Harryhausen continued his lifelong friendship with Ray Bradbury until Bradbury’s death in 2012. Another long-time close friend was “Famous Monsters of Filmland” magazine editor, book writer, and sci-fi collector Forrest J Ackerman, who loaned Harryhausen his photos of King Kong in 1933, right after Harryhausen had seen the film for the first time. Harryhausen also maintained his friendships with his long-time producer, Charles H. Schneer, who lived next door to him in a suburb of London until Schneer moved full-time to the USA (a few years later, in early 2009, Schneer died at 88 in Boca Raton, Florida); and with model animation protégé, Jim Danforth, still living in the Los Angeles area.
Harryhausen and Terry Moore appeared in small comedic cameo roles in the 1998 remake of Mighty Joe Young, and he has also provided the voice of a polar bear cub in the Will Ferrell film Elf. He also appears as a bar patron in Beverly Hills Cop III, and as a doctor in the John Landis film Spies Like Us. In 2010, Harryhausen had a brief cameo in Burke & Hare, a British film also directed by Landis. In 1986 Harryhausen formed The Ray & Diana Harryhausen Foundation, a registered charity in the UK and US, which preserves all of his collection and promotes the art of stop-motion animation and Harryhausen’s contribution to the genre.
In 2002, young animators Seamus Walsh and Mark Caballero helped Harryhausen complete The Story of the Tortoise and the Hare. This was the sixth and final installment of the Harryhausen fairy tales. The film was started in 1952 and completed in 2002, 50 years later. Caballero and Walsh refurbished the original puppets and, under Harryhausen’s guidance, completed the film. The film went on to win the 2003 Annie award for best short film and gained world wide attention. Walsh and Caballero have since moved on to form their own stop motion company, Screen Novelties which is based in Los Angeles, California.
Ray Harryhausen lived in London, England. For his ninetieth birthday, he was given a special tribute at The BFI Southbank theater which was attended by all the top visual effects directors and technicians and was hosted by director John Landis. At this event he was presented by Peter Jackson with a special BAFTA award from the British Academy of Film and Television Arts. In 2009, he released colorized DVD versions of three of his classic black and white Columbia films: 20 Million Miles to Earth, Earth vs. the Flying Saucers, and It Came from Beneath the Sea, and of She (1935), in tribute to its producer Merian C. Cooper (who had supervised King Kong). In June 2010, it was announced that the Ray and Diana Harryhausen Foundation had agreed to deposit the animator’s complete collection of some 50,000 pieces with the National Media Museum in Bradford, England.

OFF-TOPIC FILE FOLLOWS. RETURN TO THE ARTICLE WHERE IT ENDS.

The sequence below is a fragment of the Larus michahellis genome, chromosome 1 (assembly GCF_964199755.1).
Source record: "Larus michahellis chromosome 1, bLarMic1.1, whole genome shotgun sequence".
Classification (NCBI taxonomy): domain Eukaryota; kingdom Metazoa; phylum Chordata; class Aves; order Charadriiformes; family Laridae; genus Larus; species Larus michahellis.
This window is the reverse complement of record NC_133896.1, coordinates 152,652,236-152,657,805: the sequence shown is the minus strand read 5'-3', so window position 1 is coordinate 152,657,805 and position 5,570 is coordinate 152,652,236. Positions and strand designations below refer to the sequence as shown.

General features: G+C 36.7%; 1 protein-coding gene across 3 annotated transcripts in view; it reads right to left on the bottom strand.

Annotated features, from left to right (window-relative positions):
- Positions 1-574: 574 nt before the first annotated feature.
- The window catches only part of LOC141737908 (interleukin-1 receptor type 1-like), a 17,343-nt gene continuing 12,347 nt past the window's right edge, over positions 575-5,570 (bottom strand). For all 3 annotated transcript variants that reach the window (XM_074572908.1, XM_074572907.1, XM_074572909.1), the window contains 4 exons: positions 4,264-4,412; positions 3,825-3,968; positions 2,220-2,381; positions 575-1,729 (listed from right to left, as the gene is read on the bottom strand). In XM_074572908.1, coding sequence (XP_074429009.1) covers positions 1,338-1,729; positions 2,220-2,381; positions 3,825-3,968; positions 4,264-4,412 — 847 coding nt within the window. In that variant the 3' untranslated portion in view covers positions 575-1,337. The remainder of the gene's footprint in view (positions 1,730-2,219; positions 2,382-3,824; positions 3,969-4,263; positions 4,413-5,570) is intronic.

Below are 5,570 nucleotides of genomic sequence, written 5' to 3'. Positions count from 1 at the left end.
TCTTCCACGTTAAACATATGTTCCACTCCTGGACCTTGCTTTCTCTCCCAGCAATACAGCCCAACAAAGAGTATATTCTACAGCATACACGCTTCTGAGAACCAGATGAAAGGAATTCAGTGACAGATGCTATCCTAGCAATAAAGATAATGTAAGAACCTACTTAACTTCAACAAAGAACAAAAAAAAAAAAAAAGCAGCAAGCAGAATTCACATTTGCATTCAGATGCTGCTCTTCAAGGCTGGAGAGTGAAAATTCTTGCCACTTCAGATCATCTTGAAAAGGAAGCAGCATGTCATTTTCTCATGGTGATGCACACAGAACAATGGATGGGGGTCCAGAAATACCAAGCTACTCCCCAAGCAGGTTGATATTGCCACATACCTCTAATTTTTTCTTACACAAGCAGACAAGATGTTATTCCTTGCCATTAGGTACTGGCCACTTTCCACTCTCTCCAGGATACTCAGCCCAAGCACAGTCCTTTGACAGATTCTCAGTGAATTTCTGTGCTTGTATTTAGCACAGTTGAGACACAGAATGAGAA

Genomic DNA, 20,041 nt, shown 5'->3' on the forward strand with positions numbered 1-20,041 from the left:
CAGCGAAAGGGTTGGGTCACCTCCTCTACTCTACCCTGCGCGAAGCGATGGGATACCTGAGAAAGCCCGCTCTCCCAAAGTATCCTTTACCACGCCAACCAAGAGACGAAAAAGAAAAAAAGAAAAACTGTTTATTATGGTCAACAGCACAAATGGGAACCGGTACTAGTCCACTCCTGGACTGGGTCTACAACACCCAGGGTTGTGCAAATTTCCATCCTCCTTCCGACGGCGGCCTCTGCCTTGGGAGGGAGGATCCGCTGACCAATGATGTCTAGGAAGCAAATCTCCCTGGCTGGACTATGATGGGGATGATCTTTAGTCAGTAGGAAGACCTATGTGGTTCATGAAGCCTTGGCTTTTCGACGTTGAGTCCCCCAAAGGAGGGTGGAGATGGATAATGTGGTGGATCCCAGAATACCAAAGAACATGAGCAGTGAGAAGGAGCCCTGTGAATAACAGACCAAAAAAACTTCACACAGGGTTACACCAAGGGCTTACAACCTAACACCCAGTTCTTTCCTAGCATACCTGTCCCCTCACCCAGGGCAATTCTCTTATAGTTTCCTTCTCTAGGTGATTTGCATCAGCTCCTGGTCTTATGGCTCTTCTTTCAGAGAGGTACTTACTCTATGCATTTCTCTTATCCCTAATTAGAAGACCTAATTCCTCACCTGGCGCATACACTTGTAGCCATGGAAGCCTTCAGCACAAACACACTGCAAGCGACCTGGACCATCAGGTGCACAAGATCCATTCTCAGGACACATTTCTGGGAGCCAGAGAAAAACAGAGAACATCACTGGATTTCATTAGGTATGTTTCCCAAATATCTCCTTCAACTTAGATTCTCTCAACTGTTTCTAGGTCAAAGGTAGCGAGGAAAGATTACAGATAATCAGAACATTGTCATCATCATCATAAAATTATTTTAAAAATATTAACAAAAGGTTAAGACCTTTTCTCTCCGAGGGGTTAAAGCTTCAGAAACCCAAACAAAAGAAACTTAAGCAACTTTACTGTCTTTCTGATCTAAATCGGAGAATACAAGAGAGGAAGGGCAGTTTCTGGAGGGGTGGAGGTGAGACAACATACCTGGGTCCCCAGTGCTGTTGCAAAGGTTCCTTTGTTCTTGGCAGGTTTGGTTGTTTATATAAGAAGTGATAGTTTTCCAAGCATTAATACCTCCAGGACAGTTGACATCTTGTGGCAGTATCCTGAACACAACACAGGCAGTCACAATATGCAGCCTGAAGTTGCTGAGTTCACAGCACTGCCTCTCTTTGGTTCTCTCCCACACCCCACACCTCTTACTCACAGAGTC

Harryhausen had married Diana Livingstone Bruce in 1963, and they remained together until he died; the couple had a daughter, Vanessa. The family announced his death via Twitter and Facebook on May 7, 2013. The Daily Mirror quoted Harryhausen’s website, saying his “influence on today’s film makers was enormous, with luminaries; Steven Spielberg, James Cameron, Peter Jackson, George Lucas, John Landis and the UK’s own Nick Park have cited Harryhausen as being the man whose work inspired their own creations.” Harryhausen himself drew a distinction between films that combine special effects animation with live action, and films that are completely animated, such as the films of Nick Park, Henry Selick, Ivo Caprino, Ladislav Starevich and many others (including his own fairy tale shorts) which he sees as pure “puppet films”, and which are more accurately (and traditionally) called “puppet animation”.
The BBC quoted Peter Lord of Aardman Animations, saying he was “a one-man industry and a one-man genre” on Twitter. They quoted Shaun of the Dead director Edgar Wright: “I loved every single frame of Ray Harryhausen’s work … He was the man who made me believe in monsters.” In a full statement released by the family, George Lucas said, “Without Ray Harryhausen, there would likely have been no Star Wars”. Terry Gilliam said, “What we do now digitally with computers, Ray did digitally long before but without computers. Only with his digits.” James Cameron also paid tribute by saying, “I think all of us who are practitioners in the arts of science fiction and fantasy movies now all feel that we’re standing on the shoulders of a giant. If not for Ray’s contribution to the collective dreamscape, we wouldn’t be who we are.”
- June, 29, 1920
- Los Angeles, California
- May, 07, 2013
- London, England